UncategorizedMarch 6, 2023

The unexpected side of gender equity

International Women’s Day is commemorated in a variety of ways worldwide; it is a public holiday in several countries, and observed socially or locally in others to celebrate and promote the achievements of women. It seems to us equally important to celebrate equity between men and women.

On this topic, Ruth Bader Ginsburg (1933-2020) really made a difference. She was an American lawyer and jurist who served as an associate justice of the Supreme Court of the United States.

She was a strong advocate for gender equality and women’s rights. She served as a justice on the US Supreme Court from 1993 until her death in 2020, and during that time, she played a pivotal role in shaping the law and advancing the cause of gender equality.

Ruth Bader Ginsburg was a fierce critic of laws that were ostensibly designed to “protect” women but in reality, had the effect of limiting their opportunities and perpetuating gender-based stereotypes and discrimination. Her work to fight against men discrimination is less known … here are a few examples of what she achieved:

The case of Weinberger v. Wiesenfeld (1975), which Ginsburg argued before the Supreme Court. In that case, a widower named Stephen Wiesenfeld challenged a Social Security law that denied survivor benefits to widowers who were caring for their children, but granted those benefits to widows in the same situation. Ginsburg successfully argued that this law discriminated against men and perpetuated the gender-based stereotype that women are the primary caregivers for children.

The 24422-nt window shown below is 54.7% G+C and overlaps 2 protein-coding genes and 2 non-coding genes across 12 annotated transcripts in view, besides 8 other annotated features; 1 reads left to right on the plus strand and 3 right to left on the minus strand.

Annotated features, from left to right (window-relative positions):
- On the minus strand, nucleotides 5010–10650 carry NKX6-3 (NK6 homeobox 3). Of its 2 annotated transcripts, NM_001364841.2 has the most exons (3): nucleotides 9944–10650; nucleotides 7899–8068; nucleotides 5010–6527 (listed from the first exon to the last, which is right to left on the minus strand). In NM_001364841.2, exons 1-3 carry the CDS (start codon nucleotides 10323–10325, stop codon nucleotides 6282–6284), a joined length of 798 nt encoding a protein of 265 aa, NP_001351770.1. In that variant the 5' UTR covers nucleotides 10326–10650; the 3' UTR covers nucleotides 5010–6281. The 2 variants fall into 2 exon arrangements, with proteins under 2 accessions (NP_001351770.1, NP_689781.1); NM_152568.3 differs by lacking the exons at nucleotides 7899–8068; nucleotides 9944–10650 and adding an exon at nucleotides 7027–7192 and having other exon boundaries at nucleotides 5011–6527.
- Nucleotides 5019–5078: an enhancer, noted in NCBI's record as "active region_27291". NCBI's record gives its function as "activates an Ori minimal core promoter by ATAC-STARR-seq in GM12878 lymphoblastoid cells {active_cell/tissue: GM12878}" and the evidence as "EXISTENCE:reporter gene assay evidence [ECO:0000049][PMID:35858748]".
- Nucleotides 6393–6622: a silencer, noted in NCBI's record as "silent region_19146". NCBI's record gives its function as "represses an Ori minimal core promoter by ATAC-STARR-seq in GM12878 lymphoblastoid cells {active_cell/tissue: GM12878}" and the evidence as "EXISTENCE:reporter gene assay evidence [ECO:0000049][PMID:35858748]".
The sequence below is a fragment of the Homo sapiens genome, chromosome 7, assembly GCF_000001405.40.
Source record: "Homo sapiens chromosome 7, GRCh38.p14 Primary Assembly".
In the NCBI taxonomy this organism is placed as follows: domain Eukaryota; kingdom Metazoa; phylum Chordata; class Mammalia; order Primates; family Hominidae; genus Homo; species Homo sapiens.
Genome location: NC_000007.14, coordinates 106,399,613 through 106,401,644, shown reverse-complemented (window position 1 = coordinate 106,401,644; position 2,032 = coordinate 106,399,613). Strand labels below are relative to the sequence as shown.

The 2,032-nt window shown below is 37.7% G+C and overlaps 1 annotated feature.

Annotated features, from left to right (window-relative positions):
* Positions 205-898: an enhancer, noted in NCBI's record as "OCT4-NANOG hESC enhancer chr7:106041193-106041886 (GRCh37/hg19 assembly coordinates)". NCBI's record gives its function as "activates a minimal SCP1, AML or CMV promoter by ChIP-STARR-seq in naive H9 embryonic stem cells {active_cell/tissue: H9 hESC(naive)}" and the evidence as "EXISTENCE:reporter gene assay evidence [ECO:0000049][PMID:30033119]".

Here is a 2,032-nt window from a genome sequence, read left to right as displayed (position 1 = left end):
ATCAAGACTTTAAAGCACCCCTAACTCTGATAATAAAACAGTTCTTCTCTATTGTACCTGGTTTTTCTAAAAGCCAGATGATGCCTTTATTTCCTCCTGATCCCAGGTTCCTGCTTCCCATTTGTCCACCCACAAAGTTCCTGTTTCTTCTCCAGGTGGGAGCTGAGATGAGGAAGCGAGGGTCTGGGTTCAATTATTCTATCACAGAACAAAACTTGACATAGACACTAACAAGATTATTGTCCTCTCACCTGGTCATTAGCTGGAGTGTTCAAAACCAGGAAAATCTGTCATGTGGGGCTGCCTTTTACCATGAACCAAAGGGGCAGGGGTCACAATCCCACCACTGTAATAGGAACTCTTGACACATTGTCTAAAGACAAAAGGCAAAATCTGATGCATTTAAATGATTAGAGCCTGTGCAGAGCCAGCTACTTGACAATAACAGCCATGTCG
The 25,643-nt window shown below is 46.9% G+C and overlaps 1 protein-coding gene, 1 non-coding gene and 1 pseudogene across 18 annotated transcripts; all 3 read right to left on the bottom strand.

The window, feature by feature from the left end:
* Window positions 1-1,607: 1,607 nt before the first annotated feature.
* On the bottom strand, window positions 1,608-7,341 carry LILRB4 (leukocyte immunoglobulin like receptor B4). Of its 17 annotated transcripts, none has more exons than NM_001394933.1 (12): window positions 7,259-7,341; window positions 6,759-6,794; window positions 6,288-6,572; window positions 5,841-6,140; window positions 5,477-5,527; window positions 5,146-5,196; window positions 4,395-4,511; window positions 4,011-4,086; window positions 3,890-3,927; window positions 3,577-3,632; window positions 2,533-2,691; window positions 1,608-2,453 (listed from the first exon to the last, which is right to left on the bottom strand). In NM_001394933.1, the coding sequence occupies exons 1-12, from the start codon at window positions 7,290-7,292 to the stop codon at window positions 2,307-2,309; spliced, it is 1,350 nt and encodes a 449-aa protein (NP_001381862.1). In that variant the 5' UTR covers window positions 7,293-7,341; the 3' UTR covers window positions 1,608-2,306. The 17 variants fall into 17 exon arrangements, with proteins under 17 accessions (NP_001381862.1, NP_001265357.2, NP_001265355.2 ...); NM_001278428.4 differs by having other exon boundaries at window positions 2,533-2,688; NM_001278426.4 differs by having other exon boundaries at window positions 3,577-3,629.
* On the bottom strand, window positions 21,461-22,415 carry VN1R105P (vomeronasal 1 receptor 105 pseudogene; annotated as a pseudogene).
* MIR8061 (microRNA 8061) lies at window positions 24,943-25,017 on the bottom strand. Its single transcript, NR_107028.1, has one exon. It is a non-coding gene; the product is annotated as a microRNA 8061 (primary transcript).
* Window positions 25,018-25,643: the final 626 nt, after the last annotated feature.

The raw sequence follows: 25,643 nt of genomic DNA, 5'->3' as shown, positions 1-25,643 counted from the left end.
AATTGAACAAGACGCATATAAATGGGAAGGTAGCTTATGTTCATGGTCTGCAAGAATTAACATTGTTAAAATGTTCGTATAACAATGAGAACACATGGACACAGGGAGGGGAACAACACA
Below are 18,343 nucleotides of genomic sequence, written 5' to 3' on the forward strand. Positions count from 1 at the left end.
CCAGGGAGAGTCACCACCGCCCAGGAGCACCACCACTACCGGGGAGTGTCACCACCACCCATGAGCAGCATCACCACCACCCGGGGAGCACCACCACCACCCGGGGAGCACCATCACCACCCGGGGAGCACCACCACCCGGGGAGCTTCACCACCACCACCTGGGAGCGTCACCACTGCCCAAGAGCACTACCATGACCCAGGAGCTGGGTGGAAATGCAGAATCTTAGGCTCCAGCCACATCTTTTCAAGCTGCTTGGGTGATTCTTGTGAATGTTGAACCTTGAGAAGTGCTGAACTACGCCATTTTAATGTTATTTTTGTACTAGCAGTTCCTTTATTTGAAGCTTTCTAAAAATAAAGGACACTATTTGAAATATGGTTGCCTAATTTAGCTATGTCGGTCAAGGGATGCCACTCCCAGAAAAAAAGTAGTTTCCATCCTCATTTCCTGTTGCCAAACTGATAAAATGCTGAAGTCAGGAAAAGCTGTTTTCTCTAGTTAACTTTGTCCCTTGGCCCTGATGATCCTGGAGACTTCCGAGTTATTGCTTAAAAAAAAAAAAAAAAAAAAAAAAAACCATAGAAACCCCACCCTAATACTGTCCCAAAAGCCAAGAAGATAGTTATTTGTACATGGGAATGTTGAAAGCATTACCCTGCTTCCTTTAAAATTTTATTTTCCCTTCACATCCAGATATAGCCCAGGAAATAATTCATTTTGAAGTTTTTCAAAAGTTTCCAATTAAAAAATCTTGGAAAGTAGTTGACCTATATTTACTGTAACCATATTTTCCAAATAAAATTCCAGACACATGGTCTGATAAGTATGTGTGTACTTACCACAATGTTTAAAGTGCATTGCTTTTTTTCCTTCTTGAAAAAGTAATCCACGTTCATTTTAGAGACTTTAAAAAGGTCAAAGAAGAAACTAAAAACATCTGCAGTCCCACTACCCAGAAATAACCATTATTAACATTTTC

Another example is the case of Craig v. Boren (1976), in which Ginsburg successfully argued that an Oklahoma law that allowed women to purchase beer at age 18 but required men to be 21 discriminated against men and perpetuated gender-based stereotypes about drinking and maturity.

Throughout her career, Ginsburg consistently fought against laws and policies that perpetuated gender-based stereotypes and discrimination. She believed that true equality could only be achieved if men and women were treated the same under the law and had equal access to opportunities and resources.

The story of Ruth Ginsburg shows that discrimination sometimes lurks in the shadow of good intentions. The role of HR is therefore to uncover it in order to avoid any form of indirect discrimination.